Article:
The rate of global law firm arrivals here will not slow down anytime soon, according to two senior legal consultants.
The announcement of Freehills’ merger with Herbert Smith late last month means that, from 1 October, four of Australia’s six top-tier firms will have established formal links with global firms.
Despite all of those tie-ups having occurred between March and October this year, John Chisholm (pictured), a business consultant and former chief executive with Middletons, does not believe the market for global firms here has yet reached saturation point.
“I don’t think there is such a thing as a saturation point,” he said. “It is not like we have 5000 or 10,000 new lawyers coming in. It is the same lawyers; they are just changing their clothes.”
With the notable exception of Squire Sanders, the vast majority of recent global law firm arrivals have come from the UK, with Herbert Smith joining Clifford Chance, Linklaters, Allen & Overy and Norton Rose in establishing connections with Australian firms.
Chisholm, who has just come back from the US, believes the poor health of that economy compared to many economies in the Asia-Pacific region will drive American firms to seek further growth by international expansion, including into Australia.
“You will find more American firms coming in,” he said. “With many of those firms they are tied to a growth strategy and, if you can’t grow in your existing market, you look at where the growth is. I think it is in Australia and I only think it is in Australia because of our relationship with Asia.”
Economies of scale
Ted Dwyer is a professional services consultant and former lawyer who, like Chisholm, is a regular visitor to the executive boardrooms of large national and global law firms.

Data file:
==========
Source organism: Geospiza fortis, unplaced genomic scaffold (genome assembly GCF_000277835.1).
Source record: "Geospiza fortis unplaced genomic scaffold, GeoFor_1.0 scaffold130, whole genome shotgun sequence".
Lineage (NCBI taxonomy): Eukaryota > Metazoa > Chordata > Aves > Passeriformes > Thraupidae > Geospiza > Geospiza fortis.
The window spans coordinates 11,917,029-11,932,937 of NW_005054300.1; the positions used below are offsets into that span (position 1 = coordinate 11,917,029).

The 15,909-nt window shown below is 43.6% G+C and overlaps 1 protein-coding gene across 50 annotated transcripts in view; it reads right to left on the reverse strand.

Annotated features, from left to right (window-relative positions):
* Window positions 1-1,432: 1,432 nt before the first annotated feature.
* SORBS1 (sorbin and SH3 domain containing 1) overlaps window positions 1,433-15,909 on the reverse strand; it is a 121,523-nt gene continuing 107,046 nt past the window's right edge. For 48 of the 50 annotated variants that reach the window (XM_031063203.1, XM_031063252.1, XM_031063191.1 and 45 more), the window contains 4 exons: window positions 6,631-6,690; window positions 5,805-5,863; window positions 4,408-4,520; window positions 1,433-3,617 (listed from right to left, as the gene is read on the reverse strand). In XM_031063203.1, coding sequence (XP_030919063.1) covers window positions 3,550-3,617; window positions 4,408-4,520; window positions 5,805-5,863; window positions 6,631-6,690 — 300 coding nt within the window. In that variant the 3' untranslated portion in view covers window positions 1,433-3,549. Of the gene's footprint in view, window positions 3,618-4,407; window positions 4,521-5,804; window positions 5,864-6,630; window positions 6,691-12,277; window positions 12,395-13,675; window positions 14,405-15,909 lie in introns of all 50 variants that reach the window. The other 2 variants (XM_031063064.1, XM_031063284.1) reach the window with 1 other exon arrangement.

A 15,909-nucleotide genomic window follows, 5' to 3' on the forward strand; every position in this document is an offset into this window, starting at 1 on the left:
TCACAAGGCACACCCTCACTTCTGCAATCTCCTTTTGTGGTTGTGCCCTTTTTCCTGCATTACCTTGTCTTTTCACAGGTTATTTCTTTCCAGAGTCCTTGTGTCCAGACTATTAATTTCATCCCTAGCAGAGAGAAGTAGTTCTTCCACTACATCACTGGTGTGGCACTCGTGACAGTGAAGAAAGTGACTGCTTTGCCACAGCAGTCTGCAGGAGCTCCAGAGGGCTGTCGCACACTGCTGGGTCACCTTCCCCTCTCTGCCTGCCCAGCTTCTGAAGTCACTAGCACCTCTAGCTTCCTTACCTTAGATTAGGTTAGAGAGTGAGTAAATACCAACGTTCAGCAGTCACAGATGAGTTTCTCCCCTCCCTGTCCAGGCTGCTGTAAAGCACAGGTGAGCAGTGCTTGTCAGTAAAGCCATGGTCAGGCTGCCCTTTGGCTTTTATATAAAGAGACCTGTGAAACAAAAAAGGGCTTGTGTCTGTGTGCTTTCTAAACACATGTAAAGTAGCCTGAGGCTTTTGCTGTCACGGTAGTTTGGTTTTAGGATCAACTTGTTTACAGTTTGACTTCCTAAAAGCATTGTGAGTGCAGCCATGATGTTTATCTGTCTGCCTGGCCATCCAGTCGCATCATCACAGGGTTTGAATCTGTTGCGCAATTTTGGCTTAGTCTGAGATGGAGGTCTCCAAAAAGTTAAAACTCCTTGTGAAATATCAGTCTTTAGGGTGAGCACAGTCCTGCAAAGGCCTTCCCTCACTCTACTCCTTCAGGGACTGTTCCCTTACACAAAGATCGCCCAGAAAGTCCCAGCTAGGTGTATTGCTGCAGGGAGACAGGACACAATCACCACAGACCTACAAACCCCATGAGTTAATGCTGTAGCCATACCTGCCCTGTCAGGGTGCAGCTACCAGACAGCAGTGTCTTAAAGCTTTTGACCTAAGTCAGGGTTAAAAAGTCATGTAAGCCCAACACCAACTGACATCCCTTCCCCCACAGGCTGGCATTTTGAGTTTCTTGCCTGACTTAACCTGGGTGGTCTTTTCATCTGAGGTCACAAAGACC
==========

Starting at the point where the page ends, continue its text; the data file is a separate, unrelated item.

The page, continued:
He agrees with Chisholm that Australia’s proximity to Asia and the resources boom have acted as the catalysts for global law firms to arrive, and will do so into the future.
He also believes that with more global law firm arrivals into Australia there will be a period of consolidation in the domestic legal market, which will mean that by the middle of the next decade six or seven global “mega-firms” will be in the best position to act on the high-end banking and finance and energy and resources work in Australia and internationally.
“There is pressure everywhere; and I am one of those believers that if you have scale and an opportunity to expand you get to regionalise your expertise at the very least,” he said. “I am also one of those people that believe there will only be six to seven major firms in the next 15 years.
“There will emerge some huge, truly global players.”
See Lawyers Weekly 590 next Friday for a more detailed analysis of the globalisation of Australia’s legal market, including extended interviews with John Chisholm and Ted Dwyer